• Ethics of Going Into Business With Clients
Professional Responsibility Course Design

Effective adult education has little to do with the transfer of knowledge from a single expert or lecture from a podium that we traditionally associate with legal education.  Adults learn best by puzzling through possible courses of action in light of actual practice situations and from hearing the wisdom and perspectives of experienced participants.

Successful providers and facilitators utilize hypotheticals, factual scenarios, role-play, and simulations to fully immerse their participants in professional responsibility learning. In recent years, many CLE providers have shown film clips as part of their CLE courses. The Commission encourages the use of film, as long as the film provides educational value and not merely entertainment value.

The goal is to equip lawyers with the tools to transform their careers to manifest the highest ideals of our profession. Specifically, professional responsibility education:

  • Informs lawyers about how to apply the core values and ethical responsibilities of our profession in various settings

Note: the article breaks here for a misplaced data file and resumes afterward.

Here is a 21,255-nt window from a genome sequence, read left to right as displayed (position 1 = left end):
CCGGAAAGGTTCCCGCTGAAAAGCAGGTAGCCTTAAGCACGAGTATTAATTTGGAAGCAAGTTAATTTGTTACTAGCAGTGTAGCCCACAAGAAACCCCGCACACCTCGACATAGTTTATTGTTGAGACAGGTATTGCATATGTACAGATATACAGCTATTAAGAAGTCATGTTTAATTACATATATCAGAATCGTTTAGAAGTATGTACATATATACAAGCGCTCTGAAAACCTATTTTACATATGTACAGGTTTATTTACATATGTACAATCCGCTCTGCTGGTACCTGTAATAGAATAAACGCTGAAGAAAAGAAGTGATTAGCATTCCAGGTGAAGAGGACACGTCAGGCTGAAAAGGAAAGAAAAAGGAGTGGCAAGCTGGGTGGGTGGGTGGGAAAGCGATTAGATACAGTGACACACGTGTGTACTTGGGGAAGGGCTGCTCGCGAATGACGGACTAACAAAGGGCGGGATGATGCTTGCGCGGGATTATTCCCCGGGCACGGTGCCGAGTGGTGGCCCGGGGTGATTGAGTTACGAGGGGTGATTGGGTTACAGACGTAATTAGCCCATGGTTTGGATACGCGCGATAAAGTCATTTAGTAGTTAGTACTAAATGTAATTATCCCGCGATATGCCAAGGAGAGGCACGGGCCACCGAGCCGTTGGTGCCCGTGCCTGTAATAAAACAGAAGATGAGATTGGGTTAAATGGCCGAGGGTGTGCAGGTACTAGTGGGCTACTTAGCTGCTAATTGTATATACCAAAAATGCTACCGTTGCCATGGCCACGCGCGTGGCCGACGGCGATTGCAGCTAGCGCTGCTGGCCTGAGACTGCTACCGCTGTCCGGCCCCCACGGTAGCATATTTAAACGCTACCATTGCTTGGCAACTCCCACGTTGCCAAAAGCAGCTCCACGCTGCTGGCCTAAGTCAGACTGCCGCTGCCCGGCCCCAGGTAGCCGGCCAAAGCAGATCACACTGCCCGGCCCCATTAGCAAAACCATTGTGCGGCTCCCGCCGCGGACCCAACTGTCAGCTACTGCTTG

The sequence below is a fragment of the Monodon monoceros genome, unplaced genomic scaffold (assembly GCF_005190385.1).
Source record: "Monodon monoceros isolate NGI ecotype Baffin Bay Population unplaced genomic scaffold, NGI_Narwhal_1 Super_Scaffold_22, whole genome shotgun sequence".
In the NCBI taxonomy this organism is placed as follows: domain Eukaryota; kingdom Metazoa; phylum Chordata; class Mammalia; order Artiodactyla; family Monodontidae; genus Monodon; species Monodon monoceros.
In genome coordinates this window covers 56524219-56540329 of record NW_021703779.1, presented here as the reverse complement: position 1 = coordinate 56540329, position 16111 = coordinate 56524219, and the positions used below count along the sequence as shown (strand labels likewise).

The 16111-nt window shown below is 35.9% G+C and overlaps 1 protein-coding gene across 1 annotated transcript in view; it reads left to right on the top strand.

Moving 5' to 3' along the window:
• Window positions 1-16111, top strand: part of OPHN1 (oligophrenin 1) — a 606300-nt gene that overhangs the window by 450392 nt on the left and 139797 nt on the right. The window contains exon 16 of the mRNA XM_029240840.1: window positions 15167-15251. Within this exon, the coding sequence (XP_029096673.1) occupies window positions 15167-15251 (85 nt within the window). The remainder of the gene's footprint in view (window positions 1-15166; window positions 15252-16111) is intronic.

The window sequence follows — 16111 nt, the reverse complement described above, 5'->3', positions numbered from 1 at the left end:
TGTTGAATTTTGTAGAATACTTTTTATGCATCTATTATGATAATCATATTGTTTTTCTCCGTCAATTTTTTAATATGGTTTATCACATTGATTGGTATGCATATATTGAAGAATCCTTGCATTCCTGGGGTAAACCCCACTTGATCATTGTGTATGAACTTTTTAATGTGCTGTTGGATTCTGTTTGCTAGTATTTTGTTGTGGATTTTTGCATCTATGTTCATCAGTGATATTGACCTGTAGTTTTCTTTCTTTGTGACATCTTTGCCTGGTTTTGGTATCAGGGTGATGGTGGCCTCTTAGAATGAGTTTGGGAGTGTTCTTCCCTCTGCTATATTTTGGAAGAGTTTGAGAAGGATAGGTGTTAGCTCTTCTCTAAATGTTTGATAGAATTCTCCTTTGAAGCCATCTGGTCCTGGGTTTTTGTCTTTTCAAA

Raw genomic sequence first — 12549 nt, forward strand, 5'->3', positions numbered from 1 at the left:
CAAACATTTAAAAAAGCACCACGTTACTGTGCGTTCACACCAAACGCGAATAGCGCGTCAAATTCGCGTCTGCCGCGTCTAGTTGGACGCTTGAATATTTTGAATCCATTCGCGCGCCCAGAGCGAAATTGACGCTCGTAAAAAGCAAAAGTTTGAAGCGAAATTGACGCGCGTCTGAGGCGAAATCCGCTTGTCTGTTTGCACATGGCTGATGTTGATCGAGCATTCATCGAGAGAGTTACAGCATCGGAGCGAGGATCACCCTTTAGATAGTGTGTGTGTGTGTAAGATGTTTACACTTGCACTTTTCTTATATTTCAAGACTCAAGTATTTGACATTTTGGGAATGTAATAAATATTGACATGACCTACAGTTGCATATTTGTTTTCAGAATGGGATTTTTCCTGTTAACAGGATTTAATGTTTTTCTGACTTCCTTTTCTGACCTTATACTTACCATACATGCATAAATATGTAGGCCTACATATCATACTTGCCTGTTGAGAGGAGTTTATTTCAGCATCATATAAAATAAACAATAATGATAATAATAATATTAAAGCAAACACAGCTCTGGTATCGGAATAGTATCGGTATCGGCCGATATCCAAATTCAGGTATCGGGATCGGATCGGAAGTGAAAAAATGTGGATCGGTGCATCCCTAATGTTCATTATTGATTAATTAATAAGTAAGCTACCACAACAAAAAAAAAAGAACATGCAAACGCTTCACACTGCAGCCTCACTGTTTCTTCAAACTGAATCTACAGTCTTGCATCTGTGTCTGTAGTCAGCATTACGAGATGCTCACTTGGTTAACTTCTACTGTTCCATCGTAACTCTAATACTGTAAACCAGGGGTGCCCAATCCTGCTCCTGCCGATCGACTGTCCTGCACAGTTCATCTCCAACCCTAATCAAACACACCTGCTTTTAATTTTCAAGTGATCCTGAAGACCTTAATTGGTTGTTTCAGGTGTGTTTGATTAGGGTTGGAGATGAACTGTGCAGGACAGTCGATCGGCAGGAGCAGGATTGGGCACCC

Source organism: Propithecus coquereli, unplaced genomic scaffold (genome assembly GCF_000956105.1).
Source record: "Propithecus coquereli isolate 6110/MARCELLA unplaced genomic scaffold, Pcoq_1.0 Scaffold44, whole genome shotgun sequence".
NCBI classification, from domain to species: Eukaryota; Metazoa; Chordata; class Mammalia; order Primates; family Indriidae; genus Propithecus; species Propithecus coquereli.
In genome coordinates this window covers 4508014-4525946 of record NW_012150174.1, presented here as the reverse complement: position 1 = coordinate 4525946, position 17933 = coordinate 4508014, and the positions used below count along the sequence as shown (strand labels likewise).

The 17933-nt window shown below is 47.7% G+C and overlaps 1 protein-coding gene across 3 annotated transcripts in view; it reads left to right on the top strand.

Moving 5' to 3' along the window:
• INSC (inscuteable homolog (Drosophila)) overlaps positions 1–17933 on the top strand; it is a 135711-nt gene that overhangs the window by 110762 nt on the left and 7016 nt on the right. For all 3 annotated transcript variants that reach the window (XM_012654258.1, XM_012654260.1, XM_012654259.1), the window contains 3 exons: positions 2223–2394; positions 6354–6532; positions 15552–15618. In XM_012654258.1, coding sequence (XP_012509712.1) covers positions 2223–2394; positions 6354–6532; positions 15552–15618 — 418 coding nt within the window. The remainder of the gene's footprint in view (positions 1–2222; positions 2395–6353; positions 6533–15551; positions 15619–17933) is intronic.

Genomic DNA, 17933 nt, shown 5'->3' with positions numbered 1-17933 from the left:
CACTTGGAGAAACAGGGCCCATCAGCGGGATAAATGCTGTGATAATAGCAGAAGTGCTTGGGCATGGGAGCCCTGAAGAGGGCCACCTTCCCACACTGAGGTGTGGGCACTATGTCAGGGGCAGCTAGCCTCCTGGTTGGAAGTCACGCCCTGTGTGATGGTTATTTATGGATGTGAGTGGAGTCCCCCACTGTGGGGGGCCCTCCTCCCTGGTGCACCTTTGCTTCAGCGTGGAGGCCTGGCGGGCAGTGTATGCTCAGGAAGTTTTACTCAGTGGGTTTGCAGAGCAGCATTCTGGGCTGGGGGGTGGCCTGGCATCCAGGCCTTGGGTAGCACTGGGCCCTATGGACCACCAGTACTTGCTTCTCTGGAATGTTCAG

• Encourages lawyers to engage in dialogue with their fellow attendees
  • Allows lawyers to apply the lessons of the course to their own professional situations
  • Provides lawyers with practical takeaways to utilize for a more professional life
Learning Objectives

All professional responsibility courses need concrete learning objectives where the provider identifies actions or behaviors that participants will be able to do as a result of the course. The learning objectives should not focus on what the presenter wishes to teach, but on what the participant will learn. Best practice learning objectives state, “Participants will learn to … .”